Virtue, Forrest Gump, and Wittgenstein

Forrest GumpI am often asked a fair question about virtue ethics: what is virtue? This is not a novel question, and philosophers have been debating it since the time of Socrates, at the least.

It is not clear how Socrates defined virtue, exactly, not whether he believed that virtue can be taught: in the Meno he goes for a negative answer to the latter question, while in Protagoras he veers toward a positive one.

The Stoics, however, certainly believed that virtue can be taught. Indeed, they were also pretty clear about how to do so: while theoretical treatment helps clarifying one’s mind, one becomes virtuous in the same way in which one gets to Carnegie Hall: practice, practice, practice.

That’s because virtue is a type of skill that needs to be perfected. Here is how Diogenes Laertius explained it: “Virtue, in the first place, is in one sense the perfection of anything in general, say of a statue; again, it may be non-intellectual, like health, or intellectual, like prudence.” (Lives of the Eminent Philosophers, Book VIII)

Diogenes also gives us the famous list of Stoic virtues: “Amongst the virtues some are primary, some are subordinate to these. The following are the primary: wisdom, courage, justice, temperance.” (Lives of the Eminent Philosophers, Book VIII)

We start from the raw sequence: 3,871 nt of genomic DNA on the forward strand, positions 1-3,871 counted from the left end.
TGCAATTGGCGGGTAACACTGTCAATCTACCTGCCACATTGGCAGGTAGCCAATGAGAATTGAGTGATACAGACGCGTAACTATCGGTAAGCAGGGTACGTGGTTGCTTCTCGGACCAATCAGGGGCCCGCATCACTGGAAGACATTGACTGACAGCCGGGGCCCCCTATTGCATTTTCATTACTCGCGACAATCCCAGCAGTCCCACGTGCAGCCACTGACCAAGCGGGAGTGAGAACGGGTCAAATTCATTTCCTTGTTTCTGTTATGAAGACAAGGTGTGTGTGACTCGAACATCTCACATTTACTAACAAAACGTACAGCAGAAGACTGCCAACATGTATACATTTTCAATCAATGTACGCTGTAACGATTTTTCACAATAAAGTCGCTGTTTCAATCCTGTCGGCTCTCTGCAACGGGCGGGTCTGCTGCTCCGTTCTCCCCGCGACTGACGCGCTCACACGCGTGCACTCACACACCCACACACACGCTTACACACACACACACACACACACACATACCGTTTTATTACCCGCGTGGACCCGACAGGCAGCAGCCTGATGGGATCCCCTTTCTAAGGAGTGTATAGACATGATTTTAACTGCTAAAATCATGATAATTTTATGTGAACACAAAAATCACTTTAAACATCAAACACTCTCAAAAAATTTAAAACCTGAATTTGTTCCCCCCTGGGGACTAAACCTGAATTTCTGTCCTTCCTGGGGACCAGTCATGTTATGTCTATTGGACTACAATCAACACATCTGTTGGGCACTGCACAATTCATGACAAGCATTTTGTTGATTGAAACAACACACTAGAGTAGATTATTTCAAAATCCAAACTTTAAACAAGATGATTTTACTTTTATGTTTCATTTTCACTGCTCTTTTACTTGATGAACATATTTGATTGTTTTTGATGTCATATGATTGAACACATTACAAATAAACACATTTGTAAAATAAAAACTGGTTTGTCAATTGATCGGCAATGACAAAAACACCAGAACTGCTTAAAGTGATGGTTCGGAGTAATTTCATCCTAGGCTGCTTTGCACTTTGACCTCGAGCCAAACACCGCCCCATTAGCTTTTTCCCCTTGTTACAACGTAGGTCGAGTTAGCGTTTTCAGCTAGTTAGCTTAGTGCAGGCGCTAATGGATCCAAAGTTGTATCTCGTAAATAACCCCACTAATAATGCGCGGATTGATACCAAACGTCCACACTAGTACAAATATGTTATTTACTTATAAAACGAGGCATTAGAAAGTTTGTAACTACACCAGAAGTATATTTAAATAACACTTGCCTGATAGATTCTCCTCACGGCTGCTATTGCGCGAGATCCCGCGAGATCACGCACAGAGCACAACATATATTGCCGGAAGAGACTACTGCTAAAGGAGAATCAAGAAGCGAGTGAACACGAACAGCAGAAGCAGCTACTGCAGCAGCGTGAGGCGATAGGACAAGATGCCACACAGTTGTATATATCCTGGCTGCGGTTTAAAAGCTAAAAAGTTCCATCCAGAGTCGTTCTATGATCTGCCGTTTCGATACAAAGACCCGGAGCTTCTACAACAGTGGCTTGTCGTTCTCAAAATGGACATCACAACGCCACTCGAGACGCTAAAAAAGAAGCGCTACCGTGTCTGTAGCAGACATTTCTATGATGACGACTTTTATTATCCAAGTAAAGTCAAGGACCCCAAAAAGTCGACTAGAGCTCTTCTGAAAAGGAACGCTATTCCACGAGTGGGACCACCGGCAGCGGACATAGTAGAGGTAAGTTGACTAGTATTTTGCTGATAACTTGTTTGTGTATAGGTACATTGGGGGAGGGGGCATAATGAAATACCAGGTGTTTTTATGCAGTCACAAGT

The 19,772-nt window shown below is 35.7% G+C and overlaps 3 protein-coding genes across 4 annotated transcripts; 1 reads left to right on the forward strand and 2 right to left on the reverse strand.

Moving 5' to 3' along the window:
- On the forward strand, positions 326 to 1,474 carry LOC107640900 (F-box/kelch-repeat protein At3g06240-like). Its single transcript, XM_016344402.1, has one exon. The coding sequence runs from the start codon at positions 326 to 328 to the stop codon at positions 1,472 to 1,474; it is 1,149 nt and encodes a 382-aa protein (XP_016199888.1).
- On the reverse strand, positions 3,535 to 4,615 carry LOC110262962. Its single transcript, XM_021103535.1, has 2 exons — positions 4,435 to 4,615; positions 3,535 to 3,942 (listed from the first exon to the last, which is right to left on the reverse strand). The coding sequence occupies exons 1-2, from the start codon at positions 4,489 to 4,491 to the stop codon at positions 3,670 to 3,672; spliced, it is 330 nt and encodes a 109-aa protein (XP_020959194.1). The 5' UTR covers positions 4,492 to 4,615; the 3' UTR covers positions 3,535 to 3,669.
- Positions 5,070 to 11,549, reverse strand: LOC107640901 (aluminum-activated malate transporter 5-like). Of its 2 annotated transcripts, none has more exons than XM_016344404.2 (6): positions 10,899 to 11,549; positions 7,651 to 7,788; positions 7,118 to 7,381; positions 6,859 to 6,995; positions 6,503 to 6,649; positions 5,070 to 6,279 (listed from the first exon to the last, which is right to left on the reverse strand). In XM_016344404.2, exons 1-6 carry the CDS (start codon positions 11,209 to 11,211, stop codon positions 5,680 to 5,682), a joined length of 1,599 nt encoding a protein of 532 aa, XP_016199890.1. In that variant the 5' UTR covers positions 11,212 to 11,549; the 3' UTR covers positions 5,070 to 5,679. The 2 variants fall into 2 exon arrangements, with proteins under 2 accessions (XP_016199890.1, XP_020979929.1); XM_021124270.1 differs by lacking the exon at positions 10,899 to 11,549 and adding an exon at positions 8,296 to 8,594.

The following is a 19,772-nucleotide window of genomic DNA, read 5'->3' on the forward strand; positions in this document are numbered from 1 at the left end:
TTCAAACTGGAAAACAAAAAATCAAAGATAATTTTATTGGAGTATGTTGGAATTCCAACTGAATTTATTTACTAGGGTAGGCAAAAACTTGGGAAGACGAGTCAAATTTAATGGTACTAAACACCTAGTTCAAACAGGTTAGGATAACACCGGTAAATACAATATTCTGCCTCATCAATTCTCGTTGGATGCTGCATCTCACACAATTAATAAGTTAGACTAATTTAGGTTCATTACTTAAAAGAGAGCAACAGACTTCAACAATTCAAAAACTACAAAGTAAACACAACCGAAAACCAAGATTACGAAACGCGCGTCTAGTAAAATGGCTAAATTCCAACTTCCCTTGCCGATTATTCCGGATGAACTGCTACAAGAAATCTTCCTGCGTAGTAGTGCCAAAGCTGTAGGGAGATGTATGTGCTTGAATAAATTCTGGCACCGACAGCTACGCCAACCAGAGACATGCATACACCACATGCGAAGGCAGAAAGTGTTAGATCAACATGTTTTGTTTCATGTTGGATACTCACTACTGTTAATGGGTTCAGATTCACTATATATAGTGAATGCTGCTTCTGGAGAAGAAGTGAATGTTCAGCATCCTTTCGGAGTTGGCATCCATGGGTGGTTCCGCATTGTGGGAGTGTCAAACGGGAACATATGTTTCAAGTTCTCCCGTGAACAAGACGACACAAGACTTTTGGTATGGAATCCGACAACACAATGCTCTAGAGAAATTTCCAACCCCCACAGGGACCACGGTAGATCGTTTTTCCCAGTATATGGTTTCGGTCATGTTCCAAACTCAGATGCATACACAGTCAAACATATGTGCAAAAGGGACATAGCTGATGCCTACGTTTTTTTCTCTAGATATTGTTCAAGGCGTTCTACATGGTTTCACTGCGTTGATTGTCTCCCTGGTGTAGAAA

Moreover, Diogenes tells us that the Stoics thought that the virtues are all aspects of the same thing: “[The Stoics] hold that the virtues involve one another, and that the possessor of one is the possessor of all, inasmuch as they have common principles.” (Lives of the Eminent Philosophers, Book VIII)

So when someone asks me what is virtue, my first line of response is to say that it manifests itself in wisdom, courage, justice, and temperance. Yes, yes, my interlocutor rightly retorts, but what are “wisdom,” “courage,” “justice,” and “temperance”?

I could (and sometimes do) launch into a deeper discussion of one or more of the cardinal virtues, but at some point you have to go “Forrest Gump” on the guy: virtue is as virtue does, so to speak. To understand virtue you need to look at examples of behavior on the part of virtuous people. Or, as Marcus put it: “In the writings of the Ephesians there was this precept: constantly to think of one of the men of former times who practiced virtue.” (Meditations, XI.26)